Maxine: He came back alive! Remember, Jack, some people don’t believe this part. [Whispers] It’s probably not real, just to let you know. But people do believe in it.

Jack: When he came alive, is that true?

Maxine: Jack, I just told you the answer to that question. I’m not sure. People believe that it's true. Also, people believe that it’s not true at all. My parents believe that it’s not true at all. But I believe in ghosts, so I believe it is. Maybe. I’m not sure. I still don’t believe in God, though.

Jack: My grandma has an angel in the Jesus toy.

Maxine: Yeah, uh-huh. Okay, so we’re getting to the end of the story. Jesus came back alive and — BABY COWS!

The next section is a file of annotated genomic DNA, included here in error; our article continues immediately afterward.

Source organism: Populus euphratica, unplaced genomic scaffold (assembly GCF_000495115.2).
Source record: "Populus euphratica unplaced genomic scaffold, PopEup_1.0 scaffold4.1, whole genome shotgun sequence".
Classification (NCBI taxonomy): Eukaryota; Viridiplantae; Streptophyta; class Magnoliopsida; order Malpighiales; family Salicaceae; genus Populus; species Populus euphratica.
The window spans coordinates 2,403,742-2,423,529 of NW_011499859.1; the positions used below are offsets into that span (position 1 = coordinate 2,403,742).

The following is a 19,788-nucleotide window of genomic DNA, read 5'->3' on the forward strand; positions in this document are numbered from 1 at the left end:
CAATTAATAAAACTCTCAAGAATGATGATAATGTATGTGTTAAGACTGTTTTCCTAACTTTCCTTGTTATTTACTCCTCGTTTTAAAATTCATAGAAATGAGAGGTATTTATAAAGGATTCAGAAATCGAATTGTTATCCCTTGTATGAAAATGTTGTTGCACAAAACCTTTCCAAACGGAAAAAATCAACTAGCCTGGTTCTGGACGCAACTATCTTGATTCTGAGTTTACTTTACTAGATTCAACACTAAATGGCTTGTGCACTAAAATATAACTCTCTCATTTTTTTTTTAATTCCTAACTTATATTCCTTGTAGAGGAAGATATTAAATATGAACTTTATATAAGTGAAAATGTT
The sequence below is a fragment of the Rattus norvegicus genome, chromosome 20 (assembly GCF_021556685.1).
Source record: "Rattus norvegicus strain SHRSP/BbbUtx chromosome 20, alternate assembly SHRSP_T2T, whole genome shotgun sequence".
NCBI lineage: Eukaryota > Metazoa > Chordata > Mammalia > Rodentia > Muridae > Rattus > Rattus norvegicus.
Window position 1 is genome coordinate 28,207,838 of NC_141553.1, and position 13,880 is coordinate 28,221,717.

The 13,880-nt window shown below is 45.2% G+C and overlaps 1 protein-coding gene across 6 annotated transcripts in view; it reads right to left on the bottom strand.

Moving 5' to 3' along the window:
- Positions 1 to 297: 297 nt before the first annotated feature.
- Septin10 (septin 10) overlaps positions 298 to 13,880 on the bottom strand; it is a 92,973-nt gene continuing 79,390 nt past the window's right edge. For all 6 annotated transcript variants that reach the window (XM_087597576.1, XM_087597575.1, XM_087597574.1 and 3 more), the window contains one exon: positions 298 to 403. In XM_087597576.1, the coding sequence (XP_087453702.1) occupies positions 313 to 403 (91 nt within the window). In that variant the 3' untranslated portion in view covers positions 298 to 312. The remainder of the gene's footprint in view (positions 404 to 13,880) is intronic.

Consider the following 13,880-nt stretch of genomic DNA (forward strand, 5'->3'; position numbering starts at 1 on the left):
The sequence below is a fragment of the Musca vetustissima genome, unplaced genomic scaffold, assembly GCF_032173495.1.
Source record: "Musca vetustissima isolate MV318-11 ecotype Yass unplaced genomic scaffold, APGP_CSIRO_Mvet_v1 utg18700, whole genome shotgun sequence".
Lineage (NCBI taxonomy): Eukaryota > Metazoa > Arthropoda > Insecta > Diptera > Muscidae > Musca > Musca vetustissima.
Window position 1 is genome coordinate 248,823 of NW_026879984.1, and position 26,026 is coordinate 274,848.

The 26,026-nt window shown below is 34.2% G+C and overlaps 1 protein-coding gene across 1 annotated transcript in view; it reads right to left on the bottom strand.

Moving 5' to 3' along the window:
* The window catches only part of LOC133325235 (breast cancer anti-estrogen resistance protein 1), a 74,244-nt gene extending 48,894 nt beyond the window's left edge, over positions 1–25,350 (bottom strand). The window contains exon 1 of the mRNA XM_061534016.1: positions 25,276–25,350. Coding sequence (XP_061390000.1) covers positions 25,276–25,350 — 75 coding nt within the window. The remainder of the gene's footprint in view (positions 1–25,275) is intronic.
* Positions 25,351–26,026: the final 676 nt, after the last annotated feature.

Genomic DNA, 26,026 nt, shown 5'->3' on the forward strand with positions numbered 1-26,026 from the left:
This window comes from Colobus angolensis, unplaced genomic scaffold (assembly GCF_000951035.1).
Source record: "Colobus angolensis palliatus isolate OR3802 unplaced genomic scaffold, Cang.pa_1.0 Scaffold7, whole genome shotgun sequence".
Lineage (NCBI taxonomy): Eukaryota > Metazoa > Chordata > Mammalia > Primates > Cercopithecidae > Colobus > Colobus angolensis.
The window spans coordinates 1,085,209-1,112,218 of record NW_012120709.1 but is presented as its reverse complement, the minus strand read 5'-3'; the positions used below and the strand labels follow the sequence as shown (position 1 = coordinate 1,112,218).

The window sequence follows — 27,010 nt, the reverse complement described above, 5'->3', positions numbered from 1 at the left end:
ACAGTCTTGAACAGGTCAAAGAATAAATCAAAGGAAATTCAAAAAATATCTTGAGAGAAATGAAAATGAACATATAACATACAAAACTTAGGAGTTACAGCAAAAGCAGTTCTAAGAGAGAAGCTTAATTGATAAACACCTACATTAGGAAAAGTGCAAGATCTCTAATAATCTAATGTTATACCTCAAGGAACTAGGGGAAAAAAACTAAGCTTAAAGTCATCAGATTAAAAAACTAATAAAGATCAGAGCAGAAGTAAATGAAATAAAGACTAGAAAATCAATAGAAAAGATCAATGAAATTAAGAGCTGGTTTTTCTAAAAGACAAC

[Gets distracted by cows in a field.]

 Okay so then Jesus came back alive and said, 'I’ll be back to visit you.’ And he floated up to heaven. The end. I can't believe I memorized that whole — BULL!

Who the Hell are 'Nones' Anyway?

nonesThose unaffiliated with any religious group — AKA the "Nones" — often are misrepresented as those who "don't believe in anything" or who "don't care about religion." In fact, the group is far more diverse than that. Nones may refer to any of the following: Agnostics: Those who don't know whether God exists, and do not think it's possible for anyone to know.

Anti-theists: Those who are opposed to religion and/or the belief in a deity or deities.

Apatheist: Those who are indifferent to belief or disbelief and consider the subject meaningless.

Atheists: Those who do not believe in God, or — put more strongly — believe there is no God.